Next up on our schedule was the SUP race. Frank took first place in the men’s division and I paddled my way into second for the ladies.
There was a big variety show put on at a local park that included acts by cruisers and locals. Most of the performances were singers with musicians. Several dances were performed by children and there was even a poetry reading. Quite a variety of talent.
Frank prepares for the costume party.
Frank pulled out his shark costume from Halloween and entered the costume contest which had a theme of Gilligan’s Island or a Favorite Castaway. Although he was very energetic and into his character, he didn’t win any prizes.
Pretty creative costumes.
The most exciting events for us were the sailboat races! We decided to enter LIB in the In Harbor Race as well as the Around the Island Race. Of course we invited friends to join us as crew! And since most of us were graduates of the Sail to the Sun Rally 2016, we wore our t-shirts!
The In Harbor Race was my favorite because it was fairly short and pretty exciting. Our crew included Ken and Laurie from Mauna Kea, Kevin and Susan from Radiance, Tina and Bill from Our Log and James and Kristen from Tatiana.
The morning of the race dawn revealed a perfect day for sailing. Frank and I scurried about making sure LIB was ready and things were in order. James and Kristen arrived and we fired up the engines, except our starboard engine would not start! It didn’t even turn over. After a bit of diagnosing (and perhaps a swear word or two) we contact Bill, Mr. Mechanic Extraordinaire! He zipped over to LIB and bypassed the ECU to get our engine started. Phew, we were ok and off to the races!!
James directs and we hop to!
James was our tactician for the day and Frank had prepared a job list so everyone could participate in the race. Every one of the crew had only sailed on monohulls so we had to do some practicing before the race began.
I will admit, our tacks were a little rough at first! But we persevered and by race time, we were ready! This is the first time I have ever raced a sailboat and it was an adrenalin rush. I was at the helm and Frank oversaw all line work while James gave instructions.
Our imitation of wild action shots!
LIB from a competitors view.
We gave it our all and managed to earn third place. Ok, there were only four boats in our class, but still we earned a flag!!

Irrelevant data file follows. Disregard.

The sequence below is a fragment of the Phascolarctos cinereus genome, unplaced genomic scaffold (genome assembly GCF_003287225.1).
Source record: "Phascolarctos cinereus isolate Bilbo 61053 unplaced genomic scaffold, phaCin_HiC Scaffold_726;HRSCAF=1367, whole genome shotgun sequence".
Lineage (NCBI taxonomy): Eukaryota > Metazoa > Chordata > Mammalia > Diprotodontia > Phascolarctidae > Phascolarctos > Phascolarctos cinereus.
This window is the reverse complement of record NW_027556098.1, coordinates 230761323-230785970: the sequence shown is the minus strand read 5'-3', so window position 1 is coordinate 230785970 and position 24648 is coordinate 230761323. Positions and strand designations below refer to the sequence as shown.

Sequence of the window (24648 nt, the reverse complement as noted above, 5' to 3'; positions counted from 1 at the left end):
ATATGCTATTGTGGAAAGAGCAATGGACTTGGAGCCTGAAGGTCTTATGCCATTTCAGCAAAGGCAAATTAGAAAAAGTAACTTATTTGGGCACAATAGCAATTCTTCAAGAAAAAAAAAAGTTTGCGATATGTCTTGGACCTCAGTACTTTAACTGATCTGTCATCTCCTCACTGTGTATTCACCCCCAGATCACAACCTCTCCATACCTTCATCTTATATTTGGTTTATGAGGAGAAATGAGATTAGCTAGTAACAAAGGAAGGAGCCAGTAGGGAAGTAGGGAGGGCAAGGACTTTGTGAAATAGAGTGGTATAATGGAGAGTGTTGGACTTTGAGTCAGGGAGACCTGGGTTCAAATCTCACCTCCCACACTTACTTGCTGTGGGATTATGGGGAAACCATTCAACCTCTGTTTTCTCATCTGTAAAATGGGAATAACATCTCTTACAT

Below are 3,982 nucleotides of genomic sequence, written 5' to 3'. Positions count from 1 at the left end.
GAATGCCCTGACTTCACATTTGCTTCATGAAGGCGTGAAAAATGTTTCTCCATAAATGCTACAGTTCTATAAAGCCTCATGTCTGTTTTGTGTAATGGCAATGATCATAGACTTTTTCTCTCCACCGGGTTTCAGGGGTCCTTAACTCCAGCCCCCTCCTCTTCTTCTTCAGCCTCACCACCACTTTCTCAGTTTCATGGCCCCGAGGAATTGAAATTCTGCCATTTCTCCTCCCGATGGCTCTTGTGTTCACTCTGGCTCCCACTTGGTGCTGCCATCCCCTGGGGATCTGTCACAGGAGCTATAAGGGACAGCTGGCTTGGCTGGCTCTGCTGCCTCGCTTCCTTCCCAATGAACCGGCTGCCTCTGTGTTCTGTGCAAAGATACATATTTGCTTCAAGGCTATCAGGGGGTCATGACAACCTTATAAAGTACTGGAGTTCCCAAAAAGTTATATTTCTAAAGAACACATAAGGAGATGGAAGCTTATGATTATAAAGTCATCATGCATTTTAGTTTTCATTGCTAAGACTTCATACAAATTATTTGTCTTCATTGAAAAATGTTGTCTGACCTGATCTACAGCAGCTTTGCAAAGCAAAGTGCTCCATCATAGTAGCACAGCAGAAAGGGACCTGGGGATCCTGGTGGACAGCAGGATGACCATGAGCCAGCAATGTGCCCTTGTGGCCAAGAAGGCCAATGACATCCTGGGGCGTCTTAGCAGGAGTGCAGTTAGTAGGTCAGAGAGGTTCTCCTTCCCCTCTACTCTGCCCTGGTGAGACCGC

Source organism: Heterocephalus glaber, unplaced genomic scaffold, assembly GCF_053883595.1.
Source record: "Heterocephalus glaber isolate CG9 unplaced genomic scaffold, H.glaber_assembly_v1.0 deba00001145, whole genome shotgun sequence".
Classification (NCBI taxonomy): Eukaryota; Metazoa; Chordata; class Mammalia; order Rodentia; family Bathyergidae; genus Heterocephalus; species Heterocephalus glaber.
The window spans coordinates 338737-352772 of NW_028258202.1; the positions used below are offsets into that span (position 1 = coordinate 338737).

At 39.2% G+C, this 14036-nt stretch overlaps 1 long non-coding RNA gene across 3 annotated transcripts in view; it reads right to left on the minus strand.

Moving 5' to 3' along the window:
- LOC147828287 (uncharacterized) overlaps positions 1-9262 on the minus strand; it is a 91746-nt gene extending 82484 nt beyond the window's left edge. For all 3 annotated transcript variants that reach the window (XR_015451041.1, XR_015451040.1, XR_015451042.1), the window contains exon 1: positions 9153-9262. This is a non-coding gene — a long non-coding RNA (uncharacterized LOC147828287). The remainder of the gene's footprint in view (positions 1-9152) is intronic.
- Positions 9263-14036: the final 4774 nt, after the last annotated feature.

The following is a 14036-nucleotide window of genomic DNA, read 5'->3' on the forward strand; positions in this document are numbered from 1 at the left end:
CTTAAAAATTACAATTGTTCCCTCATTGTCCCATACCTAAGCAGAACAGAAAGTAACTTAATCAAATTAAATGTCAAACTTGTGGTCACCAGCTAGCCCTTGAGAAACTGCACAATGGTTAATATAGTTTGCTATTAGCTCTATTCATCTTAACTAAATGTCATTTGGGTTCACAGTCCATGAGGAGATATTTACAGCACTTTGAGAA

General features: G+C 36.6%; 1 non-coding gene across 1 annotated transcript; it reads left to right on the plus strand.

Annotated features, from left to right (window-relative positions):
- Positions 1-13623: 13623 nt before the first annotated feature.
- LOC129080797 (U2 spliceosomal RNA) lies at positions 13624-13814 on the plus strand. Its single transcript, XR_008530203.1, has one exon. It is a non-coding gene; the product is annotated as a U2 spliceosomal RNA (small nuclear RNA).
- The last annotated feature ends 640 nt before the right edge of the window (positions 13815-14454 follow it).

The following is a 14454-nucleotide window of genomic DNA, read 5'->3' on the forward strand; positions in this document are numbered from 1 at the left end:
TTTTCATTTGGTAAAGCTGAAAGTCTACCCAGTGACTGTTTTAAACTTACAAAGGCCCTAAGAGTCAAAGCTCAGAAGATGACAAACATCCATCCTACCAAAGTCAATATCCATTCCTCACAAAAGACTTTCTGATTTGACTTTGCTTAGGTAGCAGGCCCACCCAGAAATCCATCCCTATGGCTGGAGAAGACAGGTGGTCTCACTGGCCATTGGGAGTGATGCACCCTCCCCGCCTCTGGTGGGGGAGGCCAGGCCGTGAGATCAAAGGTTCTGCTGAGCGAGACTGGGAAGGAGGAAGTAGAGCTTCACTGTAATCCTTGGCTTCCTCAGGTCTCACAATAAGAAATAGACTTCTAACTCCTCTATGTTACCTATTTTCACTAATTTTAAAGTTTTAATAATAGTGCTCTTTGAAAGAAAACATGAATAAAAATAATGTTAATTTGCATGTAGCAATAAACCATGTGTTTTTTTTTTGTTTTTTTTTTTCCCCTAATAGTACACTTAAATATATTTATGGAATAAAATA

Tina and Bill ready to add a preventer when we flew wing on wing.
The around the island race included the same crew with the addition of Brian from Radiance. Once again James was the tactician, I was at the helm and Frank was overseeing lines. Ken, from s/v Mauna Kea, put it best in a FB post:
We must be flying – look at our windswept hair!
“Let It Be placed another 3rd! It was a great race, after the first mark we were second. Shortly after that we were in first and then it all slipped away. We had victory in our hands and then someone offered drinks and snacks.”
Sharing snacks and laughs post race.
Haha, I’m not sure that was the reason we lost, but it makes a good story. Our monohull sailors got to see LIB in her worst sailing position – upwind. But since we were all comfortable while slogging into it and some one (ahem, Brian) even managed to nap ~ it wasn’t a bad day at all.
At the end of the first day, s/v Tatiana and LIB sported the same winning flags.
After many afternoons of practice, Frank and I chose to enter the Fun Volleyball event. We even had to get “rated” by the organizer. Unfortunately, the weather turned and we had to depart George Town earlier than anticipated, so we had to cancel our spots.
We left George Town on Friday so we could make it to the western side of the Exumas before the next weather front arrived. So today we are anchored off of Little Farmers Cay in relative comfort even though the winds are kicking up close to 30 knots. These winds are expected to stay with us for a few more days, but we will make our way toward Staniel Cay tomorrow as some friends arrive on Tuesday.
Some folks have asked me to give them my thoughts on George Town because it is well known as a cruisers hang out. I have to admit we had a blast there but I don’t know if that is because the Regatta/Festival was in full swing. Frank and I plan on stopping back in George Town when we move south again toward Long Island. It will be interesting to see what George Town is like when it has it’s “usual” number of boats.
Thanks for stopping by and reading this very long post!